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View Full Version : The Erasure of Islam from the Poetry of Rumi



noraina
01-06-2017, 04:01 PM
Assalamu alaykum,

This is a fascinating and very well-written article. I've often felt when reading any English translations of Rumi's work that any solid references to Islam are taken away so that his poetry seems more 'spiritually universal'. I know not everyone agrees with his writings or aqeedah - but this is also looking at a general trend far beyond Rumi. It just seems so ironic that he is the best-selling poet of America and yet many who read his works will fail to realise that he was a Muslim and that the 'civilisation' and 'culture' they so love in his poetry in grounded in the Islamic world. As with so many aspects of 'Muslim' culture that are popular, there's been a real attempt to separate them from their Islamic roots as much as possible.

http://www.newyorker.com/books/page-...poetry-of-rumi
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Born_Believer
01-07-2017, 10:00 PM
good read! I was surprised to read that Rumi is the best selling poet in the US. It's also sad that a lot of the english translations I have read of Rumi seem to have missed the point completely. I'll be looking forward to purer translations of his work.
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noraina
01-08-2017, 10:15 AM
Originally Posted by Born_Believer
good read! I was surprised to read that Rumi is the best selling poet in the US. It's also sad that a lot of the english translations I have read of Rumi seem to have missed the point completely. I'll be looking forward to purer translations of his work.
It is something I'd vaguely noticed before - most English translations of his work seem to miss the essence of his work, that he was describing his love for Allah swt and Islam. I suppose it comes from that Orientalist mind-set a lot of people had in the past when they would approach anything Eastern in nature.

It would be very interesting to see though how any truer translations would sell in the US.
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anatolian
01-08-2017, 10:55 AM
Teachings of Rumi are controversial to some. He can be regarded as the chief sufi scholar of the 13th century. But we come to the same sufi versus traditional Islam conflict again. Some non-Muslim mystics benefit from this conflict and try to patch him to irriligious miytisizm. For me he was just a good Muslim scholar and did a good job. These sufi scholars preached Islam and many non-Muslims became Muslims by their hands.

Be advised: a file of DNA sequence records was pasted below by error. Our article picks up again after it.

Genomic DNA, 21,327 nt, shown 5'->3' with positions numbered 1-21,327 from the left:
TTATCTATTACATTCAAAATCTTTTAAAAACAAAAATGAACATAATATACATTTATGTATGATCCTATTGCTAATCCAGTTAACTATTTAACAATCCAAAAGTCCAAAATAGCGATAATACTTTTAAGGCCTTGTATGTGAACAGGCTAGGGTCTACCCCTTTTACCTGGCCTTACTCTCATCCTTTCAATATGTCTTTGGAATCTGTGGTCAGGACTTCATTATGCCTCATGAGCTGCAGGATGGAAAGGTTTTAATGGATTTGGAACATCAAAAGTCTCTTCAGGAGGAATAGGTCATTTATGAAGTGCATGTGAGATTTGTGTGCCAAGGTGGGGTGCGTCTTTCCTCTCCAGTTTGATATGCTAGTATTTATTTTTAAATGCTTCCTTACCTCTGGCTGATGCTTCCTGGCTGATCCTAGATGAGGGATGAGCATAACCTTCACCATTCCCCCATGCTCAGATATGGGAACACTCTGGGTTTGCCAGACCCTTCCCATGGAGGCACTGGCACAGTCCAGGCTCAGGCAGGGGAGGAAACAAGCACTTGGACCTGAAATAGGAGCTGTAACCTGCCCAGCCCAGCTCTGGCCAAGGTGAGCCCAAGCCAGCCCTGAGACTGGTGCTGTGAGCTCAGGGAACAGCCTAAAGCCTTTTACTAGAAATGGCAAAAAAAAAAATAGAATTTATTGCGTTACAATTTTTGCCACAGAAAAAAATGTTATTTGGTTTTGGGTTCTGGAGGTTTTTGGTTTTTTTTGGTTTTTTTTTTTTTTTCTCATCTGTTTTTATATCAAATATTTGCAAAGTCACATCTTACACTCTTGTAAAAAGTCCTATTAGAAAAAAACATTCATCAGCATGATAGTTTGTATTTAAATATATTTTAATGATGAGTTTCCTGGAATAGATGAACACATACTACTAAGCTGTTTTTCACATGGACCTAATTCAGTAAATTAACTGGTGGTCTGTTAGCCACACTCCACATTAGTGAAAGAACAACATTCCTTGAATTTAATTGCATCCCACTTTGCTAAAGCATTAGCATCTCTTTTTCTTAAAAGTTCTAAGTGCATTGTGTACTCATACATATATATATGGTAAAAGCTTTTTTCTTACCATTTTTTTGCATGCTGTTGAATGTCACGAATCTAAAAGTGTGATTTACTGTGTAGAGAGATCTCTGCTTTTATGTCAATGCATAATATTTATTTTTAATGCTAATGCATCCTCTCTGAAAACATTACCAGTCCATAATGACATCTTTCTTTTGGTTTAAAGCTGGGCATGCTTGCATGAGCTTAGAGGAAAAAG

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noraina
01-08-2017, 01:12 PM
Originally Posted by anatolian
Teachings of Rumi are controversial to some. He can be regarded as the chief sufi scholar of the 13th century. But we come to the same sufi versus traditional Islam conflict again. Some non-Muslim mystics benefit from this conflict and try to patch him to irriligious miytisizm. For me he was just a good Muslim scholar and did a good job. These sufi scholars preached Islam and many non-Muslims became Muslims by their hands.
Yes, a lot of the time when discussing Rumi that 'Sufism vs Orthodox Islam' conflict arises, and I suppose those who then do translate his work emphasise that division to make his come across as somehow 'not really Muslim or influenced by Islam'.

I understand he went much less for literal interpretations and more for symbolism and metaphors. I haven't studied him enough to have my own opinion about his school of thought, but while one might not agree with everything he wrote, he was definitely a Muslim scholar of his time who was very influential.
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